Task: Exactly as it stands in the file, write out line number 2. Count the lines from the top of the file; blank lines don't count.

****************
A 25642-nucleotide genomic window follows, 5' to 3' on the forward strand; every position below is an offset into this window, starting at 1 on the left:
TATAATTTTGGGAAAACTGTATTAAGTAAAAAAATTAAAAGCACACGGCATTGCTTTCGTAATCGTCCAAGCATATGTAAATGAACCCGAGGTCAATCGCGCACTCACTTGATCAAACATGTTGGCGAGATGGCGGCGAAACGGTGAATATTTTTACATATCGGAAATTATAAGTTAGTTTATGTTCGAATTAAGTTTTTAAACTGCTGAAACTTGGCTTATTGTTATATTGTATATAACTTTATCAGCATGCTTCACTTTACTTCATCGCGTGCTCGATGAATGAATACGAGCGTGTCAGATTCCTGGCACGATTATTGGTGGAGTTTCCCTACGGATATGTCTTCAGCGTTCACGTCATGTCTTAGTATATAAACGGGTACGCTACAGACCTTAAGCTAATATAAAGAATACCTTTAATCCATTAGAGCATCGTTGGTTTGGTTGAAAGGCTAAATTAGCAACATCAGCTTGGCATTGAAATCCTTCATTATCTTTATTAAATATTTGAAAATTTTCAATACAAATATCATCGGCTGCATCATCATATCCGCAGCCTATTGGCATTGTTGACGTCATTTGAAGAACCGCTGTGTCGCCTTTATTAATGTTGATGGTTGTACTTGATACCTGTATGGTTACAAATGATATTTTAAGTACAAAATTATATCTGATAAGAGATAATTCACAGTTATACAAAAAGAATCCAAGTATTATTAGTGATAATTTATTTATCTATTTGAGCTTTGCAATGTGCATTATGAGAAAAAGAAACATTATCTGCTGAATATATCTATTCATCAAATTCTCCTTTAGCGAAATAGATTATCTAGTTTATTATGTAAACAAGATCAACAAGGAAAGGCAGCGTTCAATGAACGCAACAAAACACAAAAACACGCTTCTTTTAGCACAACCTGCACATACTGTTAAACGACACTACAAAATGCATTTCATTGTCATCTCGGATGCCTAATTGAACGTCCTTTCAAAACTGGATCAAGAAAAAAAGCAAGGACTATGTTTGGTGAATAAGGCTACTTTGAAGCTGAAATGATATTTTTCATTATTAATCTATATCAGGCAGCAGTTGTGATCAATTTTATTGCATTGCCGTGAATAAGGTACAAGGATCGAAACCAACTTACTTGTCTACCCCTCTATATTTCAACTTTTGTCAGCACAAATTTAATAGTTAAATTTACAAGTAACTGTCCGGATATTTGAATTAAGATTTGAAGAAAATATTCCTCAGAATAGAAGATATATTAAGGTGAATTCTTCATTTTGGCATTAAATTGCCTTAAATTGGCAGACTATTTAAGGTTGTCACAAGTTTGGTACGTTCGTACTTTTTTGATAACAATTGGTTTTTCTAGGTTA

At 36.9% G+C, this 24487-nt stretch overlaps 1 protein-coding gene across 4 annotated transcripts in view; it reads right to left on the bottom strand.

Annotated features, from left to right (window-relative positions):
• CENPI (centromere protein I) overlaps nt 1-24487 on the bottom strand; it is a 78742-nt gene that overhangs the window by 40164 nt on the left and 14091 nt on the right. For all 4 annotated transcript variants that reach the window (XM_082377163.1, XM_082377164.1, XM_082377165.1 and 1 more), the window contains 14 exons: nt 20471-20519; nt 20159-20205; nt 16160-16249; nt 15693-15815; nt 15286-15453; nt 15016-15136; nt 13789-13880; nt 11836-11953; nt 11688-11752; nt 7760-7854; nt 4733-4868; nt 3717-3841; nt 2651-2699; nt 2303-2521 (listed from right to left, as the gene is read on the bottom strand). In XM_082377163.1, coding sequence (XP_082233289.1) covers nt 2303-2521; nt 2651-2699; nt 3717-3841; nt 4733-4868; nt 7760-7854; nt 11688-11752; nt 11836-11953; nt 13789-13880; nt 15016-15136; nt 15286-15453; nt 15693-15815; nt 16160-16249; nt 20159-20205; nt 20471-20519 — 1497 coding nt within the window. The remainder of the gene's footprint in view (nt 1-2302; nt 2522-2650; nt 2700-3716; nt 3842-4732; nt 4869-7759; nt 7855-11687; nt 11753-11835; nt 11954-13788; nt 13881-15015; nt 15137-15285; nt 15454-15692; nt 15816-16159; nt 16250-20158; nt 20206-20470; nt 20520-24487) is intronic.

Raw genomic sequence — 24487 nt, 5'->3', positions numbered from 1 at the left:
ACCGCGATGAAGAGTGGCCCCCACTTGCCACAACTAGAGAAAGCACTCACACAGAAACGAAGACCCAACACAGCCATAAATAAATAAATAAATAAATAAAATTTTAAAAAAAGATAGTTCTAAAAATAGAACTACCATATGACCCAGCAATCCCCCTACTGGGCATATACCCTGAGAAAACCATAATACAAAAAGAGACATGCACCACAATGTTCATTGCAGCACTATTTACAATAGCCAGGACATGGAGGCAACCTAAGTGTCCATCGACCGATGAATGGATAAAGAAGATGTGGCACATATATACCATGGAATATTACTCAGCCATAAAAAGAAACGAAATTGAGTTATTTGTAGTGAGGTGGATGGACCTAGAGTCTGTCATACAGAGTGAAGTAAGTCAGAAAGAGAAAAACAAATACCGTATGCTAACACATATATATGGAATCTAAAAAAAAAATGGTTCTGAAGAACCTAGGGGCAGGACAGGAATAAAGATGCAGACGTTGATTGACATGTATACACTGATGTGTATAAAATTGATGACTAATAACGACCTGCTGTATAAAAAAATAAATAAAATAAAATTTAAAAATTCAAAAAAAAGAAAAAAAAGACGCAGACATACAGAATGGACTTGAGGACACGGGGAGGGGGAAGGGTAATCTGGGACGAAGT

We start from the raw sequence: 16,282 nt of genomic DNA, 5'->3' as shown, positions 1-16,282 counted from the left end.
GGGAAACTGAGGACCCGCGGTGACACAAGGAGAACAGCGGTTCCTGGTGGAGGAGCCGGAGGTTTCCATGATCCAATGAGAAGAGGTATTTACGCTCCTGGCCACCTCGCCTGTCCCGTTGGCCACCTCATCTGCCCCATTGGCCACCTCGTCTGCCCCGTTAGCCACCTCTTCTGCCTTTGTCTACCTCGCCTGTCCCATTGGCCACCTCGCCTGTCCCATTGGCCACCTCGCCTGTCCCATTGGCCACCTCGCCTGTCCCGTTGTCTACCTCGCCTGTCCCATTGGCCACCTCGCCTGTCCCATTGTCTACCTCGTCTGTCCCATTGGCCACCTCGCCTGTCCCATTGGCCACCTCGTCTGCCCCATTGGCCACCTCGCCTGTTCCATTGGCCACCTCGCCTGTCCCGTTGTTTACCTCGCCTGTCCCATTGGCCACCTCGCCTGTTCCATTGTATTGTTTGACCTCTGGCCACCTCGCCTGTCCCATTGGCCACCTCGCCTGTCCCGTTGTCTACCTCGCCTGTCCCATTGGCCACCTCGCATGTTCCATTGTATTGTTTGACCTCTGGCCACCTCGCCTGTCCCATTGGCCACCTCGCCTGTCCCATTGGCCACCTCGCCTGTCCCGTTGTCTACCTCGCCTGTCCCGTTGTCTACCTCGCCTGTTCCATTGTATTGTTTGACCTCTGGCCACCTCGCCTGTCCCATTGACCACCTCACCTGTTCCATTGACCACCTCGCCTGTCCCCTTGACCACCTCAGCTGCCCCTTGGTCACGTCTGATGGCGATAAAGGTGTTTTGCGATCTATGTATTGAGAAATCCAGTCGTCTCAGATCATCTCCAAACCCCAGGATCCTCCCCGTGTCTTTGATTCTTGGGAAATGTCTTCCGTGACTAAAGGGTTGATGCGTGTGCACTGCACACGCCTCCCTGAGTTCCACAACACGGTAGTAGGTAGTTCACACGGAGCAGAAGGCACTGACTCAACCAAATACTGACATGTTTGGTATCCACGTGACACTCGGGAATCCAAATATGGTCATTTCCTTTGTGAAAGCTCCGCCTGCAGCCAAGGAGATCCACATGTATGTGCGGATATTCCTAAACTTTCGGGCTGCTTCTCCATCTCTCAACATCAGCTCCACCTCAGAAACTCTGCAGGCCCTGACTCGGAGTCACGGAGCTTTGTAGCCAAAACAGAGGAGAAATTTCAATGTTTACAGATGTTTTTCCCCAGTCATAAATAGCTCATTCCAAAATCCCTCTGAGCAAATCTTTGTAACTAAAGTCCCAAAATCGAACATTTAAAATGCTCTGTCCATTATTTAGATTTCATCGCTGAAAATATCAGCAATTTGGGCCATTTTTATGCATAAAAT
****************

TATAATTTTGGGAAAACTGTATTAAGTAAAAAAATTAAAAGCACACGGCATTGCTTTCGTAATCGTCCAAGCATATGTAAATGAACCCGAGGTCAATCGCGCACTCACTTGATCAAACATGTTGGCGAGATGGCGGCGAAACGGTGAATATTTTTACATATCGGAAATTATAAGTTAGTTTATGTTCGAATTAAGTTTTTAAACTGCTGAAACTTGGCTTATTGTTATATTGTATATAACTTTATCAGCATGCTTCACTTTACTTCATCGCGTGCTCGATGAATGAATACGAGCGTGTCAGATTCCTGGCACGATTATTGGTGGAGTTTCCCTACGGATATGTCTTCAGCGTTCACGTCATGTCTTAGTATATAAACGGGTACGCTACAGACCTTAAGCTAATATAAAGAATACCTTTAATCCATTAGAGCATCGTTGGTTTGGTTGAAAGGCTAAATTAGCAACATCAGCTTGGCATTGAAATCCTTCATTATCTTTATTAAATATTTGAAAATTTTCAATACAAATATCATCGGCTGCATCATCATATCCGCAGCCTATTGGCATTGTTGACGTCATTTGAAGAACCGCTGTGTCGCCTTTATTAATGTTGATGGTTGTACTTGATACCTGTATGGTTACAAATGATATTTTAAGTACAAAATTATATCTGATAAGAGATAATTCACAGTTATACAAAAAGAATCCAAGTATTATTAGTGATAATTTATTTATCTATTTGAGCTTTGCAATGTGCATTATGAGAAAAAGAAACATTATCTGCTGAATATATCTATTCATCAAATTCTCCTTTAGCGAAATAGATTATCTAGTTTATTATGTAAACAAGATCAACAAGGAAAGGCAGCGTTCAATGAACGCAACAAAACACAAAAACACGCTTCTTTTAGCACAACCTGCACATACTGTTAAACGACACTACAAAATGCATTTCATTGTCATCTCGGATGCCTAATTGAACGTCCTTTCAAAACTGGATCAAGAAAAAAAGCAAGGACTATGTTTGGTGAATAAGGCTACTTTGAAGCTGAAATGATATTTTTCATTATTAATCTATATCAGGCAGCAGTTGTGATCAATTTTATTGCATTGCCGTGAATAAGGTACAAGGATCGAAACCAACTTACTTGTCTACCCCTCTATATTTCAACTTTTGTCAGCACAAATTTAATAGTTAAATTTACAAGTAACTGTCCGGATATTTGAATTAAGATTTGAAGAAAATATTCCTCAGAATAGAAGATATATTAAGGTGAATTCTTCATTTTGGCATTAAATTGCCTTAAATTGGCAGACTATTTAAGGTTGTCACAAGTTTGGTACGTTCGTACTTTTTTGATAACAATTGGTTTTTCTAGGTTA